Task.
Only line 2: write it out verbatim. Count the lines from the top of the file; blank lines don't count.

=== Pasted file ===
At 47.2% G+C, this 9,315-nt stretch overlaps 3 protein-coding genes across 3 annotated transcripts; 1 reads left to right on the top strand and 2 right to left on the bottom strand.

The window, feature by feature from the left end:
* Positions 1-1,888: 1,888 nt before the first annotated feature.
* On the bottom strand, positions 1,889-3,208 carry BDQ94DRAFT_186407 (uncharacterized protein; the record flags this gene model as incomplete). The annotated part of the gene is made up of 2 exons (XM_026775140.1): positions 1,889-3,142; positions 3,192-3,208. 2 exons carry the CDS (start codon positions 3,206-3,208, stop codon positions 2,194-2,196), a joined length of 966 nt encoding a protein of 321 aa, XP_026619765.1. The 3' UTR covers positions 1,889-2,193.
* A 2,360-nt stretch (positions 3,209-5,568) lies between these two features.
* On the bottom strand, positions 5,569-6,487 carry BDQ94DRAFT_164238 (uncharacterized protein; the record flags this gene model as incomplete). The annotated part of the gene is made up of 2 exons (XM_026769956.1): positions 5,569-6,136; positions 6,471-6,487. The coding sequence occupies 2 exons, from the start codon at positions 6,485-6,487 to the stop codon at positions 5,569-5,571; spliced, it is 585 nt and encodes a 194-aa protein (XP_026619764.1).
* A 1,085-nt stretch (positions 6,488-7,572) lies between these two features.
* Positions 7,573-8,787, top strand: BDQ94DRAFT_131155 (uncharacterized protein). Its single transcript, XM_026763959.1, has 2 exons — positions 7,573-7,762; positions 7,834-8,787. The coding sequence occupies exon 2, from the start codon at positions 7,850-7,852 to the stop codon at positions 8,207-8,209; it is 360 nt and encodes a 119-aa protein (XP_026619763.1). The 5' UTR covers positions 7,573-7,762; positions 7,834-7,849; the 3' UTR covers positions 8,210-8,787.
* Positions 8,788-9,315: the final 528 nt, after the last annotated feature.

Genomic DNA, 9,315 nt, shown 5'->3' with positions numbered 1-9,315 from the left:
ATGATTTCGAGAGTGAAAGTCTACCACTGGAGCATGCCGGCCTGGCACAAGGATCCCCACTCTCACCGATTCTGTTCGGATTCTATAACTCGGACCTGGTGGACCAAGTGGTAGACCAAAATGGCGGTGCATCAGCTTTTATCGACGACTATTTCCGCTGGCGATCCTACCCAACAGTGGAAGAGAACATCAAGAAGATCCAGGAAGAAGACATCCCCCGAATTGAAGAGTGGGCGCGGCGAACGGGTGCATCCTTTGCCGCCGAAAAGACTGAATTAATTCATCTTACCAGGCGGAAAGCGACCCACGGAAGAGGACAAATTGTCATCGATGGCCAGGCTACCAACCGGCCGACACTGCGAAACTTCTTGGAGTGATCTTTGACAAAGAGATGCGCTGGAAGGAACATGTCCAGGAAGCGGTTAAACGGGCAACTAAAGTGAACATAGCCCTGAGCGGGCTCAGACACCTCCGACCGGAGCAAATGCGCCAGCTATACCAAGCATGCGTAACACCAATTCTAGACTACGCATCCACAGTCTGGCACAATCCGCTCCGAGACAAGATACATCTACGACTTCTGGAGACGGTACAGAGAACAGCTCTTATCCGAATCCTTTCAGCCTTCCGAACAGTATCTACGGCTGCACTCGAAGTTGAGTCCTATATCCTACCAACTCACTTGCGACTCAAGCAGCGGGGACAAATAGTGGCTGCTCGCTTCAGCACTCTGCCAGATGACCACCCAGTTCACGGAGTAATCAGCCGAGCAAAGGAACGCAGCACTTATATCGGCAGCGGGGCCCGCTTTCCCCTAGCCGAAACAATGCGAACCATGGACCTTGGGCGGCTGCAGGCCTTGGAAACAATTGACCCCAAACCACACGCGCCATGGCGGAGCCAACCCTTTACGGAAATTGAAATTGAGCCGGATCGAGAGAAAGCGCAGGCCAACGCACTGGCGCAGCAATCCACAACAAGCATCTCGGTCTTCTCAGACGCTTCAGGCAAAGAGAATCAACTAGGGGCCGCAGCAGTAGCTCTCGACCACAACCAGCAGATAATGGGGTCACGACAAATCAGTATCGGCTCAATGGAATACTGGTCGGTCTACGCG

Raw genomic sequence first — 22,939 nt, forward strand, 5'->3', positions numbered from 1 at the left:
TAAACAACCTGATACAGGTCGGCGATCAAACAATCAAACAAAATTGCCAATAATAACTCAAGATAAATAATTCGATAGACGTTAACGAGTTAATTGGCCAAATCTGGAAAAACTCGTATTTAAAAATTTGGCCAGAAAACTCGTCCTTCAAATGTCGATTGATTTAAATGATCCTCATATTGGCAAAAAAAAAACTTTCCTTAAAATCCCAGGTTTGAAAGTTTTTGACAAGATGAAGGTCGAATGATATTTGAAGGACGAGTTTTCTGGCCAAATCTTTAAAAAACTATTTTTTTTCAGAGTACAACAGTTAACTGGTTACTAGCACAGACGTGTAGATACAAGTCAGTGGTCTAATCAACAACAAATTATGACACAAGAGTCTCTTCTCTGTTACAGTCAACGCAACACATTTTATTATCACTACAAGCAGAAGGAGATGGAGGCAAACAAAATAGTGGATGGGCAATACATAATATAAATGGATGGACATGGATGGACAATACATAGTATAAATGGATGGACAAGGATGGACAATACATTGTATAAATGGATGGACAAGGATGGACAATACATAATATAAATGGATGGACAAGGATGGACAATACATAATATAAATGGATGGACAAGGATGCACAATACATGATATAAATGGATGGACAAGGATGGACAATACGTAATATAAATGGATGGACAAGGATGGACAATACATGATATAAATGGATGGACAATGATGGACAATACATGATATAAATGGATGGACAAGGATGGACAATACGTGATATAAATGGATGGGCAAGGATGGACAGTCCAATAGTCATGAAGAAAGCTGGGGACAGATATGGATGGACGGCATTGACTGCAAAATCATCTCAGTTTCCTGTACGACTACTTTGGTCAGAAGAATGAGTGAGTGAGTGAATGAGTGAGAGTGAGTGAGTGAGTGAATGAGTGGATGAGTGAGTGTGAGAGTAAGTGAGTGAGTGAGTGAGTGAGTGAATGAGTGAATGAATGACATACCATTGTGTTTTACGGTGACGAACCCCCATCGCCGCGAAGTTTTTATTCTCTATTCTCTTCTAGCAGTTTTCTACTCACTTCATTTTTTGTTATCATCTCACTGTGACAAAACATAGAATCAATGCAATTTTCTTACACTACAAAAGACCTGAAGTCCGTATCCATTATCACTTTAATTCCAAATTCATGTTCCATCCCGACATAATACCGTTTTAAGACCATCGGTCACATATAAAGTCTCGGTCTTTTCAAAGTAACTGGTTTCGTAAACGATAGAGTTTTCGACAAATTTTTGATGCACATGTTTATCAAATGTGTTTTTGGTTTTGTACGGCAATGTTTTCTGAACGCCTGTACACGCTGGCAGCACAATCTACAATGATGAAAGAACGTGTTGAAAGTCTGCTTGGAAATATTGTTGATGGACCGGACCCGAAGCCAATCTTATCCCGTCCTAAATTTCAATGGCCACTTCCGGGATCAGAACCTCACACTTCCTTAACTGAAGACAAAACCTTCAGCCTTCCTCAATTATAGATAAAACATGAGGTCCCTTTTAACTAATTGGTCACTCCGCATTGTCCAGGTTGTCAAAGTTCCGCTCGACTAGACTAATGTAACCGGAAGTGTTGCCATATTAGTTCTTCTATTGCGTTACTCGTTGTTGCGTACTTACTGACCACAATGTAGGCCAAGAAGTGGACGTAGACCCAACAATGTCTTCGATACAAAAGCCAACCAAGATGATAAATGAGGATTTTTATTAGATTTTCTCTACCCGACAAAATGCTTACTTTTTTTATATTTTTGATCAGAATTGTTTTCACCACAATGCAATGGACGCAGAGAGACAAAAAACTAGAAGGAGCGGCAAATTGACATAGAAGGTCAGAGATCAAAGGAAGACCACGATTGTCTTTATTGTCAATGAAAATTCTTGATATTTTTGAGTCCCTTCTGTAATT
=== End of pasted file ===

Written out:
The window, feature by feature from the left end: